11:30 AM: From the land and by the sea: a methodology to study the use and provenance of wooden materials in the Norse Greenlandic Settlements
Presentation format:
  • Elie Pinta - Université Paris 1 Panthéon-Sorbonne / UMR 8096

The search for Arctic commodities led the Medieval Norse to the edge of the known world. Starting around the first half of the 9th century A.D, populations from Norway and the British Isles settled the North Atlantic islands. In the Faroe Islands, Iceland or Greenland, the Norse kept strong cultural, economic and political relationships with mainland Europe. For people whose originally come from Northern Europe, trees and timber are an essential part of their landscape, mythology and material culture. In the poorly wooded landscapes of the North Atlantic islands, they still managed to rely on wood and timber as a fuel source, a construction material for homes and boats, and in the production of tools and objects.

In this paper I will present a methodology which has proven useful providing answers as to the provenance of wooden materials used by Norse Greenlanders. In addition to using locally available timber, archaeological and historic sources have proven that the Norse also relied on imported materials, although it is still difficult to assess to which extent or how to identify areas of origin of these resources. Furthermore, there is a possibility that the origins of the timber used in the Norse Settlements could have differed according to aspects such as location, trade patterns or political connections between each area of settlement. Native, drifted or imported, wherever the timber used by Norse Greenlanders might have come from, the sea provided them with the materials they needed.

01:40 PM: Wood utilisation in Norse Greenland. The effect of the little ice age on wood procurement in Greenland during the late middle ages.
Presentation format:
  • Lísabet Guðmundsdóttir - University of Iceland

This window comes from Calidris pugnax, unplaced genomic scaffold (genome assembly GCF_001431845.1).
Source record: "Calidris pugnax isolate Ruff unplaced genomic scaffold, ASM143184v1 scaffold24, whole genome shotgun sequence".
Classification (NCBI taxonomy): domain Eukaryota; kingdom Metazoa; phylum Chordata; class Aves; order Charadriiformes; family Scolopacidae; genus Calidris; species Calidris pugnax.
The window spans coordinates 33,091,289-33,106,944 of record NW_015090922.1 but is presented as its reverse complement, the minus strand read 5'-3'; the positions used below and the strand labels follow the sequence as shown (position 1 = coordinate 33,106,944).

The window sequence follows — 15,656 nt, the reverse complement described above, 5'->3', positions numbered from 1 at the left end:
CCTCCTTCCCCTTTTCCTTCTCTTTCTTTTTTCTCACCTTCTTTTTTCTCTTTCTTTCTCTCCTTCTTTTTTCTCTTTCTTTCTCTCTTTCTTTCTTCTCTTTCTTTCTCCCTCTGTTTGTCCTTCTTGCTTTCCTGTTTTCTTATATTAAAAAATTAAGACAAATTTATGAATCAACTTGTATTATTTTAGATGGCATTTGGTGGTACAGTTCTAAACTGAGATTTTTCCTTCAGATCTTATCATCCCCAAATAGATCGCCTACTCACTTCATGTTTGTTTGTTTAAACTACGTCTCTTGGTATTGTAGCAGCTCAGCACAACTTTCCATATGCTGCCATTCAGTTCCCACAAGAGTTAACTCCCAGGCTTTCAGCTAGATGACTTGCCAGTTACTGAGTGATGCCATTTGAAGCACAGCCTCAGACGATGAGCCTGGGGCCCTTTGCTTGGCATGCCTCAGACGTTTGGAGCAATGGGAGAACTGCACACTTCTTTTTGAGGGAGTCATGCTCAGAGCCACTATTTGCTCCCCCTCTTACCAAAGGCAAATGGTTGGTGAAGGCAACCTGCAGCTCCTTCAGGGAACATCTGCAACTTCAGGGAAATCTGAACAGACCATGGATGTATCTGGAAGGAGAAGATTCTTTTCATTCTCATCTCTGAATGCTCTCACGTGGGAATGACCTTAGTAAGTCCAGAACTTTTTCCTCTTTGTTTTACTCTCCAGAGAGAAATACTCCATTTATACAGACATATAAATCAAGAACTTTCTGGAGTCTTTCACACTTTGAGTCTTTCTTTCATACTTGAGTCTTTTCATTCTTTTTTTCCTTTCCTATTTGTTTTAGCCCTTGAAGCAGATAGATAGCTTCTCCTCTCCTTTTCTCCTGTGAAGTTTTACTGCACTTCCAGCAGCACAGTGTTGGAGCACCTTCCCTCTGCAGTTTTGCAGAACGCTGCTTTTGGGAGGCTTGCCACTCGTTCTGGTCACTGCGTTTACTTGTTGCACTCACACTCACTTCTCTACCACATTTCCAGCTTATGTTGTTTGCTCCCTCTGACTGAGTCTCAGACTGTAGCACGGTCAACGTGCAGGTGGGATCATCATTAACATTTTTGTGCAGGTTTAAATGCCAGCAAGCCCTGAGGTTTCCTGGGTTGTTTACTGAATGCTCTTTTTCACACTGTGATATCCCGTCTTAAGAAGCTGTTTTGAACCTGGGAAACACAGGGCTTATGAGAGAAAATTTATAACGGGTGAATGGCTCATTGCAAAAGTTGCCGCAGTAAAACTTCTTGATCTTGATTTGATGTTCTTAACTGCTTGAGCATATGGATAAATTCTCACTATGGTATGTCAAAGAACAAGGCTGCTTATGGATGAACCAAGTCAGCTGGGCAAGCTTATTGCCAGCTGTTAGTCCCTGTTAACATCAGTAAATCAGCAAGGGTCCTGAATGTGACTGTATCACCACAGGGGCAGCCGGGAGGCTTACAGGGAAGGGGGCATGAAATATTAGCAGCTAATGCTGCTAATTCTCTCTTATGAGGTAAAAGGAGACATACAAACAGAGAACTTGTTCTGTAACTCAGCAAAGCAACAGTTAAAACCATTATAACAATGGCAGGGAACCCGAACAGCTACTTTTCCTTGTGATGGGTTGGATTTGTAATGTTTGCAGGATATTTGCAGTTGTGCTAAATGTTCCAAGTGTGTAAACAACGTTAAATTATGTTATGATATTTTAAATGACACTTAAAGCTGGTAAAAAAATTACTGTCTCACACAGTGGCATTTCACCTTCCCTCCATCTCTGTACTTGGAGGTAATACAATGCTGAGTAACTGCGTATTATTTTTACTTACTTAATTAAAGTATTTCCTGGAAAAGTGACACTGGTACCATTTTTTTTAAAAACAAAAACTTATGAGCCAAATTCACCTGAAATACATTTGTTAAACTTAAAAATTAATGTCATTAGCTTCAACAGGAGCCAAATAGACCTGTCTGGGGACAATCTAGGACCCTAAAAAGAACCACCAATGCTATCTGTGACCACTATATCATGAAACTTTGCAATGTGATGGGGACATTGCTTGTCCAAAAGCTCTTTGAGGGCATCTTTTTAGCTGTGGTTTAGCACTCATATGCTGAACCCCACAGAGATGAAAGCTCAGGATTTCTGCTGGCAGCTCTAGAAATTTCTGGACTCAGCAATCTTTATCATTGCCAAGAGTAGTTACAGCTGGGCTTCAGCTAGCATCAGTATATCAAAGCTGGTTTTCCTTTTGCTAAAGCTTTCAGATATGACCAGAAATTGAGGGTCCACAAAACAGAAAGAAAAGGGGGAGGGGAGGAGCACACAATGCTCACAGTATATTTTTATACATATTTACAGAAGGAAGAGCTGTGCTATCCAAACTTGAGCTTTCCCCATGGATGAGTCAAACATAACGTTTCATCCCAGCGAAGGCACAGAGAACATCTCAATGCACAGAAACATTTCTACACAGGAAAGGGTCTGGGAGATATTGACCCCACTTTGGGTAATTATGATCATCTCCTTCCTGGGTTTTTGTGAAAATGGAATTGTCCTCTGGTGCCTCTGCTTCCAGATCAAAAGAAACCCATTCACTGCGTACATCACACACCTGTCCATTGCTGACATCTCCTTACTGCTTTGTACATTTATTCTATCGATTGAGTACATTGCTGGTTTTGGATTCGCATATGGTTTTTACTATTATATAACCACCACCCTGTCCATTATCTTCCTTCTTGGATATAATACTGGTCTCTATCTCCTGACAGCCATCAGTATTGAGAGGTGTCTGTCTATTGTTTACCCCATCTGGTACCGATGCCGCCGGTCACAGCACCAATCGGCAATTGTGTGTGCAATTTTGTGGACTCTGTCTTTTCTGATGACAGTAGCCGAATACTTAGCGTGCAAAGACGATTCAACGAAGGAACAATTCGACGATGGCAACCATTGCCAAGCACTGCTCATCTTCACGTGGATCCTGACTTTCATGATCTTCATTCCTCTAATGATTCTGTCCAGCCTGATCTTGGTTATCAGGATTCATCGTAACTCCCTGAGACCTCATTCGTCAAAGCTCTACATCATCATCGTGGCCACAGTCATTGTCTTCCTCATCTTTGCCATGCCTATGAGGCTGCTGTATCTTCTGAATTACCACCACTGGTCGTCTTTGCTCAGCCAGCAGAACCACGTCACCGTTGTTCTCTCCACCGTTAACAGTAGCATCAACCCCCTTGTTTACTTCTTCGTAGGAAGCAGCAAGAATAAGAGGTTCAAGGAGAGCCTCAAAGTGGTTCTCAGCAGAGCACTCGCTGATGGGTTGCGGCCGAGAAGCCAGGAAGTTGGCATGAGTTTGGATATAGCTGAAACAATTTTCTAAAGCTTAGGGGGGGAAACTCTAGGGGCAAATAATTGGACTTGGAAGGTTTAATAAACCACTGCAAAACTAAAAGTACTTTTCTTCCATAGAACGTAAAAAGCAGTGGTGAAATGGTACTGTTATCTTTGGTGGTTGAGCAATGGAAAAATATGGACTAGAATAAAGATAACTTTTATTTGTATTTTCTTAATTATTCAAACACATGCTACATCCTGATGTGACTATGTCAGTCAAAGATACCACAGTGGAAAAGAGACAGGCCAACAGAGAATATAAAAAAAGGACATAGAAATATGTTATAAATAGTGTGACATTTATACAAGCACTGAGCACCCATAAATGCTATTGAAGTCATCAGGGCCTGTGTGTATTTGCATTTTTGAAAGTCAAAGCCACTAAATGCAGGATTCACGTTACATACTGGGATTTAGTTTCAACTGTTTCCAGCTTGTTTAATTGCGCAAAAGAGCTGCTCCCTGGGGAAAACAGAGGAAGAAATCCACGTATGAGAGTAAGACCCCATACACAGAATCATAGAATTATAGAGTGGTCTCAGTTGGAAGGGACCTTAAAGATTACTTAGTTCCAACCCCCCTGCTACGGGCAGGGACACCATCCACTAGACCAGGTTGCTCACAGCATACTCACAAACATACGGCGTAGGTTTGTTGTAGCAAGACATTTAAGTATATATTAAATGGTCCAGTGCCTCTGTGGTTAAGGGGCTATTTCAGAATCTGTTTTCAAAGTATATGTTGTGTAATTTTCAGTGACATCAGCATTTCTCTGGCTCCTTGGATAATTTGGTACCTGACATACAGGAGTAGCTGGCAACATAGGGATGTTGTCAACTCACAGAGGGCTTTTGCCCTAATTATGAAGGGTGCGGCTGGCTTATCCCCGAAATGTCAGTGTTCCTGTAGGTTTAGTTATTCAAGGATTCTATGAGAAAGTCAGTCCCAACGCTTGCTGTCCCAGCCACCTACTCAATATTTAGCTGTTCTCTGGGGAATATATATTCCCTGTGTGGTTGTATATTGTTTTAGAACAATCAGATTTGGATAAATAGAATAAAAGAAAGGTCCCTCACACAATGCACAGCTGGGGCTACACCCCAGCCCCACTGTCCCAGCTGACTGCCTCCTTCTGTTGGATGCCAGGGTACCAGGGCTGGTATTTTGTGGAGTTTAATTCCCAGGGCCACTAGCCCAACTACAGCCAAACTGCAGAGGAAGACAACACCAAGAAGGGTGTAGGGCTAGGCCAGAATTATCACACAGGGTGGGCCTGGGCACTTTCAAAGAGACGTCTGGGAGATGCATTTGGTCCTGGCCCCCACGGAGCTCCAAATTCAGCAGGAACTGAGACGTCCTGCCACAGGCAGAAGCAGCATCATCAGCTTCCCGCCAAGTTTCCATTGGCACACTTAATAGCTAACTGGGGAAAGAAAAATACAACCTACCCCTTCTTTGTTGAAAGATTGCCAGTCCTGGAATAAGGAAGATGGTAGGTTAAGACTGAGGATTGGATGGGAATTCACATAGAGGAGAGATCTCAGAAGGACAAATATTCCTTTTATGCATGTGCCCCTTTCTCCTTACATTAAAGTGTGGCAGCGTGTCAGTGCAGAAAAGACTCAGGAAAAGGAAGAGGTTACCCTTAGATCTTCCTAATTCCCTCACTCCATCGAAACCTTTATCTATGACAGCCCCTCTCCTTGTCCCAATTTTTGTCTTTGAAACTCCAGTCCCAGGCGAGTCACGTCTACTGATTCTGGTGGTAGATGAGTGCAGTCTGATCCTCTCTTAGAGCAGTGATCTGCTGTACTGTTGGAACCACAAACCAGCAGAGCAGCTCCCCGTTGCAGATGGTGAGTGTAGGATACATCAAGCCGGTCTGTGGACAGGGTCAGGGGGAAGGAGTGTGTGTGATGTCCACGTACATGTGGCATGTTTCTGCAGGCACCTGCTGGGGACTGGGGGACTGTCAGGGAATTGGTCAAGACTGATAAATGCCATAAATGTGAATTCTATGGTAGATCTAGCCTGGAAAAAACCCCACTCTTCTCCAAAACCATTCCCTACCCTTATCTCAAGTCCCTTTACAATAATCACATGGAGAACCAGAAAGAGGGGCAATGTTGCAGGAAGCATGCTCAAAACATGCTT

The demise of the Norse colonies in Greenland in the 14th and 15th centuries have long been debated with most explanations revolving around isolation and harsh environmental conditions. This led to the collapse of the Norse settlement since they were not able to adapt to these environmental changes. The demise of the Norse colonies is most likely more complicated picture and therefore necessary to look at it from more angles. Wood was one of the most important recourses used for housebuilding, boats, tools, vessels and fuel. It has been assumed that the Norse were reliant on import and had inadequate access to wood resources. Until now no systematic research has been carried out to throw light on this matter. Wood assemblages from two sites in Eystribyggð are being identified to get the discussion about wood utilistation on firmer grounds, the episcopal see at Garðar (Igaliku) and middle status farm Ø172 in Vatnahverfi.  Both sites have produced thousands of wooden artefacts, off-cuts, chips and twigs which will support inferences about where the Greenlanders got their wood, whether there was a lack of this resource and how the wood use changed as the climate got colder and harsher. Today climate change is threatening arctic sites with good woord preservationLi and it is quite clear that as climate gets warmer this material group is under great threat. It is therefore necessary to get as much information about wood use before it is too late.